Olivia Dish

Meatball City

In Local Flavor, New York, Restaurant on May 16, 2010 at 11:19 am

Driving by The Meatball in Schenectady

Dear Schenectady, I owe you an apology.

When I learned of a work assignment in your city, I confess: I did not expect much. I knew nothing about your history, could barely pronounce your name.

Historic theater restored

All I knew for certain was that I’d be staying at a Hampton Inn; I braced myself for a week of chain restaurants and strip malls.

Now, after four nights and four meals, I’ve grown rather fond of the little city with the Mohawk name (which means “over by the pine plains”) and settled by more than a few Italians (thus the Little Italy). I have learned that Thomas Edison moved his company to Schenectady, which is why to this day, it is the administrative headquarters for GE. The old GE plant with the round logo on top is called “The Meatball” by everyone.

So where did we dine in the meatball city?

Next to historic Proctor Theater

The Hampton Inn, it turned out, was located on the main street–State Street–in Schenectady’s downtown.  A stroll down State Street took us by the restored Proctor Theater to Aperitivo Bistro, a fun place for dinner with pizzas, pasta and a mix that makes it a something for everyone kind of restaurant.  My colleague, Blade Wellington, ordered a pizza; I had gnocchi (with meat sauce, no meatballs). Both were tasty.

Bombers Burrito Bar
We wandered into this sports bar on Taco Tuesday. The portions were tremendous—usually a bad sign, I find—but the food was good. Blade pointed out that everyone in the bar was younger than we are. I didn’t notice that but did see a number of young women with their backs bared, despite the evening’s unseasonably low temperatures and freeze warning.  Apparently in Schenectady, once spring arrives, the warm weather clothes come out to stay.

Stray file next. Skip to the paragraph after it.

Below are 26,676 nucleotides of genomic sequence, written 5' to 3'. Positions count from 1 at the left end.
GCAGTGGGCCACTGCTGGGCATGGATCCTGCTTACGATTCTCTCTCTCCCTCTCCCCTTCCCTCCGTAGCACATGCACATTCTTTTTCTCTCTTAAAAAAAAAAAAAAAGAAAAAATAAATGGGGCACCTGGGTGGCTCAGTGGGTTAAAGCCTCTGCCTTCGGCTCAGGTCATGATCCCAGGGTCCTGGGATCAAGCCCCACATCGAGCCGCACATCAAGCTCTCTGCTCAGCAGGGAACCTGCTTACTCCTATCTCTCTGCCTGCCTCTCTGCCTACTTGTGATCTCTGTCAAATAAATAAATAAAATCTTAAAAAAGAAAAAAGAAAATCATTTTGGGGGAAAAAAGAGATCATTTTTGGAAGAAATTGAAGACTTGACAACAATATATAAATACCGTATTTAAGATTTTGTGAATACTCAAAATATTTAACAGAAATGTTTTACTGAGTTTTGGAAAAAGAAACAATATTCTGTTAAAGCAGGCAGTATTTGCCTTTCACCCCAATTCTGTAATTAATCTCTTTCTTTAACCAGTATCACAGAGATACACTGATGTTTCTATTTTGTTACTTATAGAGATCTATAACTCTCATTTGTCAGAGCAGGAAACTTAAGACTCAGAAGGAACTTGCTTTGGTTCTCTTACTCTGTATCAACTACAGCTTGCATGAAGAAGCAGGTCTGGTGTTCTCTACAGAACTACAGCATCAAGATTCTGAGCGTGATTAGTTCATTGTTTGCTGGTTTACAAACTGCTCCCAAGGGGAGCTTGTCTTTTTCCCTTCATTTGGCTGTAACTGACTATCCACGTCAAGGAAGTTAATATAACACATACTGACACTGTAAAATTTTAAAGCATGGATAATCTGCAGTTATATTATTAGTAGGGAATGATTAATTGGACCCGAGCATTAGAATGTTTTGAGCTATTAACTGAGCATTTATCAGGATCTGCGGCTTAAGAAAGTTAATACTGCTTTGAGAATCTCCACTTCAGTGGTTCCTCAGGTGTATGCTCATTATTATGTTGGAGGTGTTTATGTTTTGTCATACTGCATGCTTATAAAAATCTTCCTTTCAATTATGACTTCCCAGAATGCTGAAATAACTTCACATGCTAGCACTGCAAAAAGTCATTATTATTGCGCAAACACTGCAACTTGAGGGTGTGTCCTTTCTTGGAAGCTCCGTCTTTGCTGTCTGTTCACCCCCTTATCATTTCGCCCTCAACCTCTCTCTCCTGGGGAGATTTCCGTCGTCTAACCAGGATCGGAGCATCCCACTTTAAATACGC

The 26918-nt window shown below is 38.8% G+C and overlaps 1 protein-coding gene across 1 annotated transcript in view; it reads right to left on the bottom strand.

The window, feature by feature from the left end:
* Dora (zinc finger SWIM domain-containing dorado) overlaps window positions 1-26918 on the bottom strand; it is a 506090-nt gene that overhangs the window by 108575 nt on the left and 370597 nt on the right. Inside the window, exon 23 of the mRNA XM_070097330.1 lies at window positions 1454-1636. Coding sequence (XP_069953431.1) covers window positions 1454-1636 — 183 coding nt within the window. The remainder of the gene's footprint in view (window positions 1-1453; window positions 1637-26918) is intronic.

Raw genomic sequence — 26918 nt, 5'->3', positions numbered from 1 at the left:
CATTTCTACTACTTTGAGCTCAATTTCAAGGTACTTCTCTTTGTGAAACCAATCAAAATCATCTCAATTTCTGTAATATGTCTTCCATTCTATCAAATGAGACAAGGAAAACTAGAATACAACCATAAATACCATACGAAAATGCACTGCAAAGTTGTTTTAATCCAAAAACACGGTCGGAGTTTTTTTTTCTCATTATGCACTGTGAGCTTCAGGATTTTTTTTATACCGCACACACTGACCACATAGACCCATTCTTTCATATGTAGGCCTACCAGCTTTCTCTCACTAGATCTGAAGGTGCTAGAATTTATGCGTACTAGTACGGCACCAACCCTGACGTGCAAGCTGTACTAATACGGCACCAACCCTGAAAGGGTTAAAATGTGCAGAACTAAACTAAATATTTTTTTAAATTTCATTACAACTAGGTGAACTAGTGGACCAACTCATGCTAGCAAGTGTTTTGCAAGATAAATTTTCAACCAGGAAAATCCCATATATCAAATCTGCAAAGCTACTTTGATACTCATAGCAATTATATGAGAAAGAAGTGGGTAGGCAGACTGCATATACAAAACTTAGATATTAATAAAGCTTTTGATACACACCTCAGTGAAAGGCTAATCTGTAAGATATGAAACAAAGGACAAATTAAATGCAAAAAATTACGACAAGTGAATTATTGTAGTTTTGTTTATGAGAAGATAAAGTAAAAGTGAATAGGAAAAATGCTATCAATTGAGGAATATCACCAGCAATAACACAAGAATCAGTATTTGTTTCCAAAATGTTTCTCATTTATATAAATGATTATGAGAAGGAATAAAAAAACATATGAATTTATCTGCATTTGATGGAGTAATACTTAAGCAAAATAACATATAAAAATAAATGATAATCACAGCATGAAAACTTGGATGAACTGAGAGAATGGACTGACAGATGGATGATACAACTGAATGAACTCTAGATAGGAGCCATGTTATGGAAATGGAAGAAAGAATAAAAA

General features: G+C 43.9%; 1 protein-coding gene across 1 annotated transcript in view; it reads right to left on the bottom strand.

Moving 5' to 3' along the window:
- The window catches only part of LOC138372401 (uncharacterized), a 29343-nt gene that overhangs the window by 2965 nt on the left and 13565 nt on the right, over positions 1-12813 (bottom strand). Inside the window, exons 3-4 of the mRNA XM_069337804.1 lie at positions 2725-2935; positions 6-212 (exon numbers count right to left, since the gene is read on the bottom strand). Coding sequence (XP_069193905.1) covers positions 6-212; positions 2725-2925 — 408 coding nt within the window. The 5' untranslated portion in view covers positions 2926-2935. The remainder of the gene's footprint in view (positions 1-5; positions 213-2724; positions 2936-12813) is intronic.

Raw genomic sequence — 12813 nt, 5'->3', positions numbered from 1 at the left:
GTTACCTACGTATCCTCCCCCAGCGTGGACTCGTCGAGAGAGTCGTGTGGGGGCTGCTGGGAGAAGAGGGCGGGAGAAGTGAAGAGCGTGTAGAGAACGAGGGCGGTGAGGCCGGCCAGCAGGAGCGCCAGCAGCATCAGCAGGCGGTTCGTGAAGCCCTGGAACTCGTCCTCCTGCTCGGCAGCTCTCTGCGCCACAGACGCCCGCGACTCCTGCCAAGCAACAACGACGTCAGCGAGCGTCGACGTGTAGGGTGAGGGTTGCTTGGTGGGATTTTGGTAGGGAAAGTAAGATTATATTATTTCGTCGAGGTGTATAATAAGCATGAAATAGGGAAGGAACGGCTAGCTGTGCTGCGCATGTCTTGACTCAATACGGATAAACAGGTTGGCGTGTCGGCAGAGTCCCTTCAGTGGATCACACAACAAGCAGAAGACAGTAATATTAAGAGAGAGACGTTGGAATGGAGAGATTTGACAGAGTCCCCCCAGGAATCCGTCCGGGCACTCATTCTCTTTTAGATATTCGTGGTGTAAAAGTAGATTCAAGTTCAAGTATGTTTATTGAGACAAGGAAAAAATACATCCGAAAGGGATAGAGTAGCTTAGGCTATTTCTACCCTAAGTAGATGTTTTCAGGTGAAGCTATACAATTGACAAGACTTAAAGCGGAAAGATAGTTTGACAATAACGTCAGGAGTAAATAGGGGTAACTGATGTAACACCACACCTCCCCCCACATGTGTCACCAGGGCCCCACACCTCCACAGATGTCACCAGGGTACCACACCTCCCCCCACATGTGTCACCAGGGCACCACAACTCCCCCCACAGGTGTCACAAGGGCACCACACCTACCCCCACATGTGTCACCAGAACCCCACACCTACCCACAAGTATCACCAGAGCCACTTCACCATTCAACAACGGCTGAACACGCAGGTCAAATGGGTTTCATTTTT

Dinner in Little Italy

This required us to venture over a few blocks along Jay Street to the neighborhood designated as Little Italy. Cornell’s is one of those old-fashioned places you imagine families have been going to for years.

House-made cavatelli-wanted to deep fry these noodles and make a cheese snack

We had the only homemade pasta on the menu—the cavatelli–a pasta made with ricotta cheese ( and yes, served with meatballs).  The servings were huge and the pasta, though tasty, was very heavy.  Consider sharing (it’s enough for four people) if you ever find yourself ordering this dish at Cornell’s.

Bangkok Bistro
Noodles from a different land this time—I’d been running by this restaurant for three days, noticing the awesome aromas, and begged my colleague to make this our dinner destination so that I could check it out.

Noodles of the non-Italian variety

I had wide noodles with shrimp, a mildly spicy dish.  Blade, a cautious eater, went with Pad Thai.  This was easily our best meal.

Yes, I’m just getting to know the meatball city, but there are at least two more places in Schenectady I’d like to try: the crepe restaurant on Jay Street and an Afghan restaurant called Kabul Night. Okay, maybe a third, the hot dog joint—is it Mike’s?—with the highly amusing hotdog and French fry guys standing out front.  I’d love other suggestions (because I expect I’ll be going back) so if you know and love Schenectady, send them on!


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